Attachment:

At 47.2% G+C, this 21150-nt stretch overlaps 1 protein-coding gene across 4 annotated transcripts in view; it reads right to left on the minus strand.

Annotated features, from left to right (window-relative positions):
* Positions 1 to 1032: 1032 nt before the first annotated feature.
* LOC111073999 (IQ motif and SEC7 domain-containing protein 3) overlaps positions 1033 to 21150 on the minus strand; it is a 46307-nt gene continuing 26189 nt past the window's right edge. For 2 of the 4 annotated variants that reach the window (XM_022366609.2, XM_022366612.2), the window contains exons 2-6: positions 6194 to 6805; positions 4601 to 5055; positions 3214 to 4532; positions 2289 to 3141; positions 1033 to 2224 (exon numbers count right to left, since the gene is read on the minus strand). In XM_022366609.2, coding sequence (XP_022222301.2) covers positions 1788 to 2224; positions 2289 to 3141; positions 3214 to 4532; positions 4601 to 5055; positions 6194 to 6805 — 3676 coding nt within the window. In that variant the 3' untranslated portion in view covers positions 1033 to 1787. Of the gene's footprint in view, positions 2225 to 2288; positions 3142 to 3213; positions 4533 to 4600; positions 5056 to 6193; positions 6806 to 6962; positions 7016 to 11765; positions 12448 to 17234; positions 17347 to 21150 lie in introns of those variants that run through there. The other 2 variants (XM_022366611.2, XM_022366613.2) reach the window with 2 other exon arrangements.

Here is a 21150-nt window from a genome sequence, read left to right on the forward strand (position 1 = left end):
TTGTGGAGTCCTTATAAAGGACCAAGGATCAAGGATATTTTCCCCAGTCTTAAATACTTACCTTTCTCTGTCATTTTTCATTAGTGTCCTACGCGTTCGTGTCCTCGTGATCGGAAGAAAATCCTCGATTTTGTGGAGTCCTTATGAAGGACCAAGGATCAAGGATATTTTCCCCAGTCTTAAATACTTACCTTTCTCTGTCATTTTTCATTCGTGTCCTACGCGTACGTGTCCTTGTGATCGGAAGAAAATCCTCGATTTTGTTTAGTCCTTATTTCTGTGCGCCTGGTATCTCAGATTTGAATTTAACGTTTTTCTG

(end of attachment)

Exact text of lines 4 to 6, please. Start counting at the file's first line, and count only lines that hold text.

* LOC111073999 (IQ motif and SEC7 domain-containing protein 3) overlaps positions 1033 to 21150 on the minus strand; it is a 46307-nt gene continuing 26189 nt past the window's right edge. For 2 of the 4 annotated variants that reach the window (XM_022366609.2, XM_022366612.2), the window contains exons 2-6: positions 6194 to 6805; positions 4601 to 5055; positions 3214 to 4532; positions 2289 to 3141; positions 1033 to 2224 (exon numbers count right to left, since the gene is read on the minus strand). In XM_022366609.2, coding sequence (XP_022222301.2) covers positions 1788 to 2224; positions 2289 to 3141; positions 3214 to 4532; positions 4601 to 5055; positions 6194 to 6805 — 3676 coding nt within the window. In that variant the 3' untranslated portion in view covers positions 1033 to 1787. Of the gene's footprint in view, positions 2225 to 2288; positions 3142 to 3213; positions 4533 to 4600; positions 5056 to 6193; positions 6806 to 6962; positions 7016 to 11765; positions 12448 to 17234; positions 17347 to 21150 lie in introns of those variants that run through there. The other 2 variants (XM_022366611.2, XM_022366613.2) reach the window with 2 other exon arrangements.

Here is a 21150-nt window from a genome sequence, read left to right on the forward strand (position 1 = left end):
TTGTGGAGTCCTTATAAAGGACCAAGGATCAAGGATATTTTCCCCAGTCTTAAATACTTACCTTTCTCTGTCATTTTTCATTAGTGTCCTACGCGTTCGTGTCCTCGTGATCGGAAGAAAATCCTCGATTTTGTGGAGTCCTTATGAAGGACCAAGGATCAAGGATATTTTCCCCAGTCTTAAATACTTACCTTTCTCTGTCATTTTTCATTCGTGTCCTACGCGTACGTGTCCTTGTGATCGGAAGAAAATCCTCGATTTTGTTTAGTCCTTATTTCTGTGCGCCTGGTATCTCAGATTTGAATTTAACGTTTTTCTG